Wednesday, August 28, 2013

Too much medicine? Thyroid and CFS

Analysis: Thyroid cancer: zealous imaging has increased detection and treatment of low risk tumours

Tuesday, August 27, 2013 - 09:08

New imaging techniques are fuelling an epidemic in diagnosis and
treatment of thyroid cancers that are unlikely to ever progress
cause symptoms or death, warn experts on today.

New technologies such as ultrasound, CT and MRI scanning can detect
thyroid nodules as small as 2mm – many of these small nodules are
papillary thyroid cancers.

In the US, cases have tripled in the past 30 years - from 3.6 per
100,000 in 1973 to 11.6 per 100,000 in 2009 – making it one of the
fastest growing diagnoses. Yet the death rate from papillary thyroid
cancer has remained stable.

This expanding gap between incidence of thyroid cancer and deaths
suggests that low risk cancers are being overdiagnosed and
, argue Dr Juan Brito and colleagues at the Mayo Clinic in

This is exposing patients to unnecessary and harmful treatment that is
inconsistent with their prognosis, they warn, and they say both the
overdiagnosis and overtreatment of this form of cancer need to be
fully recognised.

The article is part of a series looking at the risks and harms of
overdiagnosis in a range of common conditions. The series, together
with the Preventing Overdiagnosis conference in September, are part of
the BMJ's Too Much Medicine campaign to help tackle the threat to
health and the waste of money caused by unnecessary care.

The authors say that unnecessary thyroidectomy (the surgical removal
of all or part of the thyroid gland) is costly and carries a risk of
complications such as low calcium levels and nerve injury. In the US,
the number of thyroidectomies for thyroid cancer has risen by 60% over
the past 10 years at an estimated cost of $416m (£270m; €316m).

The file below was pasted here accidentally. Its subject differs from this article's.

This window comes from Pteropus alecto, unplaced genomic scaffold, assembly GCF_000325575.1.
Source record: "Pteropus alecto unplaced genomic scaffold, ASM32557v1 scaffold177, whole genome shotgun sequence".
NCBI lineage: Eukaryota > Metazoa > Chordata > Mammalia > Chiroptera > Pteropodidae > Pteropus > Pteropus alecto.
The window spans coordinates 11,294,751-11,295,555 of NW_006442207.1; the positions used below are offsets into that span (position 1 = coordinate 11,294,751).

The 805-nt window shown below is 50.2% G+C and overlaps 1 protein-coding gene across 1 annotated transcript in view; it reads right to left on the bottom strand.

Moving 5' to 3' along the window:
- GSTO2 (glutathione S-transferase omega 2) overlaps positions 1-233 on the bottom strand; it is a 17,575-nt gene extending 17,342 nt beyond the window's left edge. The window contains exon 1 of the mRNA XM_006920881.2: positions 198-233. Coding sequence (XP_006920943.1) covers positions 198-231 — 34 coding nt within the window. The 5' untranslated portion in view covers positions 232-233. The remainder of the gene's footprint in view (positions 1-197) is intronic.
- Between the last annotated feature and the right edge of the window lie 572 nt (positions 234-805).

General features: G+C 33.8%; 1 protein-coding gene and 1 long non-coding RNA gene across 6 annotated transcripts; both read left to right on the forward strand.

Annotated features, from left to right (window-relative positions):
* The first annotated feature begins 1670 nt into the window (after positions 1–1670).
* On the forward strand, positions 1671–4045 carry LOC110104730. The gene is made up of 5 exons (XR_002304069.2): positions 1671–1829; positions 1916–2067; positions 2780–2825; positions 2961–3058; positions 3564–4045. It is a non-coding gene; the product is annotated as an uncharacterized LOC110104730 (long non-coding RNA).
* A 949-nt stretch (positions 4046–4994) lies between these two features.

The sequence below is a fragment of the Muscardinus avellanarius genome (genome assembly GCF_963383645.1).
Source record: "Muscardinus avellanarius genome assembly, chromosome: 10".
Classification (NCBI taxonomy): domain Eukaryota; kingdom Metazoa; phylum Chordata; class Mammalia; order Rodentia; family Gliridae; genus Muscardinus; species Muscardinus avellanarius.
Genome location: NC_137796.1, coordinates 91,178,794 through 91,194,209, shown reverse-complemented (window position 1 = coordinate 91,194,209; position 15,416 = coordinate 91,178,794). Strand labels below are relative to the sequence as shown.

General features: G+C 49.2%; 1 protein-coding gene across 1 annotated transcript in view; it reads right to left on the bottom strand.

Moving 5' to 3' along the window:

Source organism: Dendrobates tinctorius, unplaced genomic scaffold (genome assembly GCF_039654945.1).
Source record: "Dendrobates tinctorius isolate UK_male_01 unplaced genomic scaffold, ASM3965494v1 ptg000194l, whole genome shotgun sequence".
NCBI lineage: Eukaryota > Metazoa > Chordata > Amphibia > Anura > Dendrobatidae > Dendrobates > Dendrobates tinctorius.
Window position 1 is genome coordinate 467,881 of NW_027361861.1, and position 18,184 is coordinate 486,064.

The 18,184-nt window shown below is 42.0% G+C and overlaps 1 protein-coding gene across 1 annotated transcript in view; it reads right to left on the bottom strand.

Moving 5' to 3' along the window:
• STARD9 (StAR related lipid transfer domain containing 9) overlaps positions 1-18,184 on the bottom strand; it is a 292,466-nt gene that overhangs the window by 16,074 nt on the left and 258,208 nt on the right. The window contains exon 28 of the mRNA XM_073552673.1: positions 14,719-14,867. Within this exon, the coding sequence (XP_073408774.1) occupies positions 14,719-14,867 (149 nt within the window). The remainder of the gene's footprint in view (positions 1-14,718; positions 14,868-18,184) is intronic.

Using radioactive iodine in patients with low risk thyroid cancer has
also increased from one in 300 patients to two in five patients
between 1973 and 2006, despite recommendations against using it, they

They acknowledge that inferring overdiagnosis of thyroid cancer has
limitations, but say that uncertainty about the benefits and harms of
immediate treatment for low risk papillary thyroid cancer "should spur
clinicians to engage patients in shared decision making … to ensure
treatment is consistent with the research evidence and patient goals."

They suggest a term that conveys favorable prognosis for low risk
thyroid cancers (microPapillary Lesions of Indolent Course or
microPLIC)) and makes it easier to give patients the choice of active
surveillance over immediate and often intensive treatment. And they
call for research to identify the appropriate care for these patients.


Free full text:

Thyroid cancer: zealous imaging has increased detection and treatment
of low risk tumours


Too Much Medicine

BMJ 2013; 347 doi: (Published 27
August 2013)
Cite this as: BMJ 2013;347:f4706

Juan P Brito, instructor of medicine12,
John C Morris, professor1,
Victor M Montori, professor12

Author Affiliations

Correspondence to: V M Montori

Summary box

Clinical context—Thyroid cancer is the most common endocrine
malignancy and one of the fastest growing diagnoses

Diagnostic change—Introduction of neck ultrasonography into routine
endocrinological practice in the 1980s with guided biopsy in the late
1990s, plus increased use of computed tomography and magnetic
resonance imaging for other conditions

Rationale for change—New imaging methods allow the detection and
biopsy of thyroid nodules as small as 2 mm

Leap of faith—Patients with small papillary cancers will benefit from
their removal

Increase in disease—Worldwide increase in incidence of thyroid cancer
since the early 1980s but with considerable variation between
countries. In the US the incidence of thyroid cancer has increased
from 3.6 cases/100 000 population in 1973 to 11.6 cases/100 000 in
2009. Small papillary thyroid cancers, the most indolent form of
thyroid cancer, account for 90% of cases

Evidence of overdiagnosis—The expanding gap between the incidence of
thyroid cancer and stable death rates from papillary thyroid cancer
(0.5/100 000 in 1979 and 2009). Observational evidence shows that
small papillary thyroid cancers, which are a common autopsy finding,
may never progress to cause symptoms or death

Harms from overdiagnosis—Patients having thyroidectomy experience
physical complications, financial and psychosocial burdens, and need
lifelong thyroid replacement therapy

Limitations—Inference about overdiagnosis of thyroid cancer is based
on epidemiological and observational evidence

Conclusion – The incidence of small and indolent thyroid cancer is
increasing, exposing patients to treatments inconsistent with their
prognosis. We suggest a term that conveys the favourable prognosis for
low risk thyroid cancers (micropapillary lesions of indolent course or
microPLICs) and call for research to identify the appropriate care for
these patients

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